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Hi all I’m just looking for advice on upgrading telescop. At the minute I’ve got a Meade ETX 125 and had some good views with it so far. Mainly Moon Planets and brighter clusters. However I wanted to see more Galaxies and nebulas which is a much to ask for a F15 scope. 
im looking at second hand Celestron/Meade 9.25” f10 s With maybe a focal reducer and Sky-Watcher 10”-12” F4.9 dobsonians which is the better choice?

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Hello and a warm welcome to the SGL. Observing galaxies and nebulae is greatly dependent on the quality of your skies. If you have to travel to get dark skies then obviously ease of transporting the scope has to be considered. I personally would go for a trust tube Dob but to be honest I have not had much experience with an SCT.

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Posted (edited)

I agree - I think Aperture is your friend on this one so I’d say biggest Truss tube Dob you can handle. Goto might also help you find them easier and dark skies will help enormously. I went to @ollypenrice’s place I France - magical trip and still my jaw drops at what I could see there - he has a 14in sct monster that is fixed and that was amazing on galaxies in a dark sky area. Personally I wouldn’t choose an SCT for this job unless it’s 14 inch plus, making it expensive and not that practical to move  around. He had a 10 inch sct as well and comparing the views, we were both vastly underwhelmed by the 10 inch sct vs 14 inch - there was no comparison.  Depending on your budget I’d say look at a truss tube David Lakehurst dob - used or possibly skywatcher 14 inch truss tube with goto.

Steve

Edited by Trikeflyer
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Posted (edited)

Hi thanks for the comments. I live in country Durham so I’m lucky enough to have Kielder Dark Sky site nearby. Are the 2” eyepieces not really expensive for 14” dobsonian scopes I’ve seen comments about them costing upwards of £250 each which really put me off or Is there cheaper ones you can get?

Edited by StevieH

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You can get cheaper 2inch eyepieces but I think for what you want to observe 1.25 inch Wide field eyepieces will be ok. You might need a coma corrector depending on the scope f ratio - below 5 normally benefit from coma correction. 

Steve 

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I have found that my 32mm, 1.25", Plossl EP is fine for most wide-angle views with my Skyliner 250PX 10" truss-tube Dob. I have a 56mm, 2", Plossl which I use very, very, rarely. I am a big fan of the Synscan GoTo. I have been an OAP for a few years, and I would not want to lug anything much heavier from my garage to patio; about 7 metres through a doorway and down a step.

Geoff

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16 hours ago, Geoff Lister said:

I have found that my 32mm, 1.25", Plossl EP is fine for most wide-angle views with my Skyliner 250PX 10" truss-tube Dob. I have a 56mm, 2", Plossl which I use very, very, rarely. I am a big fan of the Synscan GoTo. I have been an OAP for a few years, and I would not want to lug anything much heavier from my garage to patio; about 7 metres through a doorway and down a step.

Geoff

Hi Geoff, what’s your experience of the 250XP viewing deep space and what eyepieces would you recommend please?

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2 hours ago, StevieH said:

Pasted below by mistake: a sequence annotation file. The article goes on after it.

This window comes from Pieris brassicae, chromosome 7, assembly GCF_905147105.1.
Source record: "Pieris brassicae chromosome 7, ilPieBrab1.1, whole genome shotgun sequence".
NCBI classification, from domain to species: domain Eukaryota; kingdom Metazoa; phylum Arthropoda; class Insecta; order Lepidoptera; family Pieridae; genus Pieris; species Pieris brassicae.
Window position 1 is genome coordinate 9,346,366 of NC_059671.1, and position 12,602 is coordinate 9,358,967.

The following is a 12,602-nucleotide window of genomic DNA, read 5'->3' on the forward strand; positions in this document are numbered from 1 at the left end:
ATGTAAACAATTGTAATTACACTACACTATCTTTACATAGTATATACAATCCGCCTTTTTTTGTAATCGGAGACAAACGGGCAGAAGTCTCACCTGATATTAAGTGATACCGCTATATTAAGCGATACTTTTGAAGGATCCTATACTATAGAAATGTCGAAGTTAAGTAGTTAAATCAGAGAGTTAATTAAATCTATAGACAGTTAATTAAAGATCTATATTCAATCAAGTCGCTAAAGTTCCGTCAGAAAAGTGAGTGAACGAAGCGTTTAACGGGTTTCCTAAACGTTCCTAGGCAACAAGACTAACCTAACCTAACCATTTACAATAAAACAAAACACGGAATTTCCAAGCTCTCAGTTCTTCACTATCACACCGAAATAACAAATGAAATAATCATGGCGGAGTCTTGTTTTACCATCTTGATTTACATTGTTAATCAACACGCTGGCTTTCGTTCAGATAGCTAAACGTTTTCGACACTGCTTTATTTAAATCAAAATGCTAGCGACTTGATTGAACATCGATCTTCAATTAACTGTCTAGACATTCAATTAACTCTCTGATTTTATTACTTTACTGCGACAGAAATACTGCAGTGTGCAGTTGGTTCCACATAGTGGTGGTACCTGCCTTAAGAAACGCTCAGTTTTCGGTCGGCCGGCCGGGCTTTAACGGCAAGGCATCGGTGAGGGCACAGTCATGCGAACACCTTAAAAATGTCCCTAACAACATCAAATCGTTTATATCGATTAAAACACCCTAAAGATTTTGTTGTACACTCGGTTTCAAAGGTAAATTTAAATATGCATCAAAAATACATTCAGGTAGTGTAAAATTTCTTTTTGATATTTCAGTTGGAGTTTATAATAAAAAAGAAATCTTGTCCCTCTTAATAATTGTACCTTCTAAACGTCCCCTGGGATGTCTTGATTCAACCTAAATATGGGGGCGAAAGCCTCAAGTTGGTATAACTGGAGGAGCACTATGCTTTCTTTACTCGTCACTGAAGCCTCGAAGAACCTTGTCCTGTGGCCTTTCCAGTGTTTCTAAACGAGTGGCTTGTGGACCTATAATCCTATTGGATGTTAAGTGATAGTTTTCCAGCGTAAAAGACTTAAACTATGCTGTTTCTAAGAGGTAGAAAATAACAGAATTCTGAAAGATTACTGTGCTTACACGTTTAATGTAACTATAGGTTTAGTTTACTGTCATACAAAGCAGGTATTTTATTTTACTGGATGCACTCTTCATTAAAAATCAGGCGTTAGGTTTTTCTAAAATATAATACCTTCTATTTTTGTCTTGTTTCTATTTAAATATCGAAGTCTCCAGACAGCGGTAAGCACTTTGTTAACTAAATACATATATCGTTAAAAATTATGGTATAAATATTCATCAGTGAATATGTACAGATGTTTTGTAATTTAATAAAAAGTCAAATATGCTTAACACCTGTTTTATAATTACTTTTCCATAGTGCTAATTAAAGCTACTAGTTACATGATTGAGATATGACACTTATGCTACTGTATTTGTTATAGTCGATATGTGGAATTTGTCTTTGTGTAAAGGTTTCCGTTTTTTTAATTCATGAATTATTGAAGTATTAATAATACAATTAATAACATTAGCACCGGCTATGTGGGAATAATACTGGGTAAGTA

what’s your experience of the 250XP viewing deep space and what eyepieces would you recommend please

I bought the Skyliner 250PX, with the Synscan GoTo, after several years of using the Skymax 127mm Mak, again with Synscan. I wanted the features that I enjoyed, but with the possibility of seeing fainter DSOs, and the outer planets. The Skymax is on a tripod, so there are times where it gives me visibility of lower altitude targets, obscured from the Skyliner's Dob. base, by adjacent fences and trees. The Skymax is also slightly quicker to set up, so I tend to use it for shorter sessions. However, if I expect to have a longer session, the (roughly) 4x light capture of the Skyliner, makes it worth while.

Initially, I found the Synscan alignment process often suggested second stars that were behind buildings, fences or trees; when viewed from my normal observing position. I spent a few hours with the PC program "Stellarium" and produced a table of 14 of the brightest stars, and for dusk in the middle of each month of the year, noted the rough azimuth and altitude of 3, 4, or 5 of these stars, giving good azimuth and altitude separation, so that the Synscan software could remove most of the alignment errors.

I added a bubble level to the base, and use a small wedge under one of the feet to get the base level before I power up. This is not strictly required, but I have found it makes the auto-slew to the second star more accurate, and improves long-duration tracking.

When I bought my Skymax, there was a special discount, from OVL (the Skywatcher main importer), for a purchase of a cased set of Celestron Plossl eyepieces and coloured filters. I tend to use these also with the 250PX, although the 8mm and 6mm eyepieces have very short eye relief, so are difficult to use; so I tend to use the 13mm Plossl and a x2 Barlow instead. The 8-24mm zoom (sold under various brand names including Celestron and Skywatcher) is a cost-effective way of adding a range of eyepieces. My Baader one is much more expensive - possibly a later purchase when funds permit. For most targets, I start with the 32mm Plossl, then the zoom to find the best clarity/magnification setting, and then a fixed eyepiece close to the optimum for the seeing conditions.

Geoff

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